January 26, 2011

Attakkalari India Biennial 2011

Traces by CcadoO, South Korea & Attakkalari, India

Every two years, Bangalore witnesses a one-of-a-kind celebration of contemporary dance. An initiative of the Bangalore-based Attakkalari Centre for Movement Arts, the 2011 edition of the Attakkalari India Biennial is set to start on Friday 28 January and will continue until Sunday 6 February, offering performances, a platform for young choreographers, seminars, art installations, films and master classes over a period of 10 days. By showcasing contemporary dance performers from around the world, the Biennial has become an important meeting place for international choreographers and dance enthusiasts. This year some of the participating artists are from Switzerland, Norway, Sweden, the UK, Germany, Australia, France, South Africa, Israel, Japan, Italy, South Korea and the USA.

The Japanese Garden by Compagnia TPO, Italy

Ningyo by Nicole Seiler, Switzerland

Venuri Perera, Sri Lanka

Kargah Theatre, Iran

For full details of the 10-day Attakkalari India Biennial 2011, visit the festival website.

The brainchild behind the festival is Attakkalari’s founder and Artistic Director, Jayachandran Palazhy, a trailblazer in the Indian contemporary dance scene.

Some time before the last Attakkalari India Biennial in 2009, I spoke to Jayachandran Palazhy about his dance journey and his thoughts on contemporary dance in India.

What is the contemporary dance scene like in India?

Contemporary dance in India is underdeveloped and has no financial support, facilities or training available. There are no journals or space for discourse. There is no institute in India to nurture contemporary creative thinking in dance. There are institutes which aim to keep traditional forms alive but there is no encouragement for creative thinking with regard to new dance forms. There are few performance and funding or sponsorship possibilities for contemporary dance in India. As a result, there is no direct access to this form.

How do you define your art form?

It is a time-based art form which is reflective of the contemporary predicament. It is characterised by a totality which encompasses movement, projections and interactive aspects, music, light and costumes.

For contemporary dance, an understanding of the body and its potential is necessary. Classical dance is limiting as the focus is on form only. There has to be a logic and rules within the work of art. With contemporary dance there is a need to develop a language which has to have a resonance.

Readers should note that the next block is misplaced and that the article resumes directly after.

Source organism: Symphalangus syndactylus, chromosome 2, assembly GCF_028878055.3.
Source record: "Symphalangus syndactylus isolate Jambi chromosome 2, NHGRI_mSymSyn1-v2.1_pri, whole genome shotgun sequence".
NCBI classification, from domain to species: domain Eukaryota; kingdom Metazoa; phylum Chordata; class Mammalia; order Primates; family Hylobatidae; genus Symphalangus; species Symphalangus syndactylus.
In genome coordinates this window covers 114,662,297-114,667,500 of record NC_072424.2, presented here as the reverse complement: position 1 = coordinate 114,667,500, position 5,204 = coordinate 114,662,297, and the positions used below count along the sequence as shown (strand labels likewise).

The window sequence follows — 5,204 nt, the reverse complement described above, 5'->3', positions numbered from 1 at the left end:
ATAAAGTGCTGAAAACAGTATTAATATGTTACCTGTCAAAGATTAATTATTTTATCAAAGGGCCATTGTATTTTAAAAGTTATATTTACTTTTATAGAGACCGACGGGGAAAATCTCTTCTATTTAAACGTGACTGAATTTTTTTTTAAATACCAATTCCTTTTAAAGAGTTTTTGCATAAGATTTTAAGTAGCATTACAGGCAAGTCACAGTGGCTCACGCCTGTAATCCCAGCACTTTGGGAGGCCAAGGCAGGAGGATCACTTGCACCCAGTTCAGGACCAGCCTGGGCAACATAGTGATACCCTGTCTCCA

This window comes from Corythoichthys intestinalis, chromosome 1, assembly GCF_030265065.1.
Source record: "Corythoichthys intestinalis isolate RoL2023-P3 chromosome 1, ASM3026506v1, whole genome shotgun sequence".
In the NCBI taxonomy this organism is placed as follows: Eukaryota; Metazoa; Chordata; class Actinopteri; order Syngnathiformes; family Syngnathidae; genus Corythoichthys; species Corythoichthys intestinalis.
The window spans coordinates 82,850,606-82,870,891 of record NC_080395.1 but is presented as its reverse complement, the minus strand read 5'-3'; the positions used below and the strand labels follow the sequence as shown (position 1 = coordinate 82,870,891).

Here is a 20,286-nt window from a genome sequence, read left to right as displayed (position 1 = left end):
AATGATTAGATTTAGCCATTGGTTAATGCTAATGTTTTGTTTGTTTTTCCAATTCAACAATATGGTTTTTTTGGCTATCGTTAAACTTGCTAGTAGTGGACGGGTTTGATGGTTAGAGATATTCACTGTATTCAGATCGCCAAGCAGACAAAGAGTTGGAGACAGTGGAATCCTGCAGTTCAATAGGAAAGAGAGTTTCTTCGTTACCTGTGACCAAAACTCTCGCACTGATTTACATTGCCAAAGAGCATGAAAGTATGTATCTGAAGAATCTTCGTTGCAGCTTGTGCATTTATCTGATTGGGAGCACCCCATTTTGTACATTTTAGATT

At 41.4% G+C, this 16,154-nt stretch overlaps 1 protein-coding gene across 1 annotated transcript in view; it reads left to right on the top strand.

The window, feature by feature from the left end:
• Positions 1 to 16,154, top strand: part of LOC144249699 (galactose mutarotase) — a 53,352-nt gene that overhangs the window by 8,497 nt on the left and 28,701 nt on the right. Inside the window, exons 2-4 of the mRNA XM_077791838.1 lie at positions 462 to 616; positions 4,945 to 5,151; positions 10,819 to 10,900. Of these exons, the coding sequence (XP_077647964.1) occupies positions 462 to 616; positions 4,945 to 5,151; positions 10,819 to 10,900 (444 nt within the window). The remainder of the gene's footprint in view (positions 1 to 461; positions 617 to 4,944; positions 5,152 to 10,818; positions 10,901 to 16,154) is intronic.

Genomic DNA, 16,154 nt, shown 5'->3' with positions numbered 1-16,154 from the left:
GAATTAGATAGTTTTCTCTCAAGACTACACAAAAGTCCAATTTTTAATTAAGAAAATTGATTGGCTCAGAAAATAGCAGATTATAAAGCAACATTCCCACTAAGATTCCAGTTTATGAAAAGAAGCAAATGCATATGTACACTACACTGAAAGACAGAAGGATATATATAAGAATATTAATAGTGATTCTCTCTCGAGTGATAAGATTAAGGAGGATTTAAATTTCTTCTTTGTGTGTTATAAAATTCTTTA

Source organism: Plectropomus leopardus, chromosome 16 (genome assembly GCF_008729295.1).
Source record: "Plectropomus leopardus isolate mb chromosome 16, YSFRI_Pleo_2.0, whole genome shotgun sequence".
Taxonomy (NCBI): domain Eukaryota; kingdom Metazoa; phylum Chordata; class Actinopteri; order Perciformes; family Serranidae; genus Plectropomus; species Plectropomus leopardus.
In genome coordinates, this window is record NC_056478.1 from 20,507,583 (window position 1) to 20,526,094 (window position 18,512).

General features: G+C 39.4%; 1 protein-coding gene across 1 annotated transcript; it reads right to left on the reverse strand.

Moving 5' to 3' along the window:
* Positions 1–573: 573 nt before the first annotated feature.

Attakkalari is at the forefront of contemporary dance in India today. It is not Indian, but has a global, modern identity.

How do audiences respond to contemporary dance?

Audiences are not equipped to understand contemporary dance. But there is a new way of thinking which is being developed through access to information, via the Internet for example. The Indian middle class wants to be international. Young people are open to new things. Even if they don’t understand what they are seeing, they respond from the gut level. Times are changing quickly and contemporary dance has a good future in India. I don’t think we have to understand what we see. This is not necessary. Sensorial experience is enough.

What training does Attakkalari offer?

One of Attakkalari’s aims is to encourage and engage aspiring young dancers and choreographers. In 2006, we introduced a 3-year Diploma in Movement Arts and Mixed Media, the first of its kind in India. This innovative training programme was created in response to the need for professional training opportunities in contemporary dance, which is still a developing field in India. We also offers a one-year certificate programme in movement arts. Attakkalari is the first training centre for new dance forms. It invests in and empowers students. Our diploma teaches them how to create dance and introduces them to body care systems like yoga, Feldenkreis, kalaripayattu and also capoeira. These are different approaches to the body and movement.

Why did you decide to start your dance company and school in Bangalore?

Kochi didn’t have the economy to support our work. Bombay was too commercial and I didn’t fancy Delhi. Chennai is too conservative. Bangalore is a welcoming city with an open and supportive attitude. It’s an international centre where it’s easy to mingle. Also the temperate climate is ideal for training.

What role does technology play in your work?

Technology has been around for a long time and started with the lighting of a lamp. Digital technology offers a non-linear structure resembling the mind which darts from the past to the future and never stays constantly in the present. The stage is a limited space, much like an empty canvas on which you can paint. 3D images offer a 3rd dimension, while time is a 4th dimension and energy is the 5th. Energy is created through the dancers, and the accent is provided by the energy of music.

Technique is relative: someone may be able to jump 6 feet, but more height is available through technology. Technology doesn’t make a dance, it helps it. The stage is a make-believe world and the body is an instrument to deliver the imagination. The audience’s imagination is key so it also plays a part in a performance.

Visit: www.attakkalari.org

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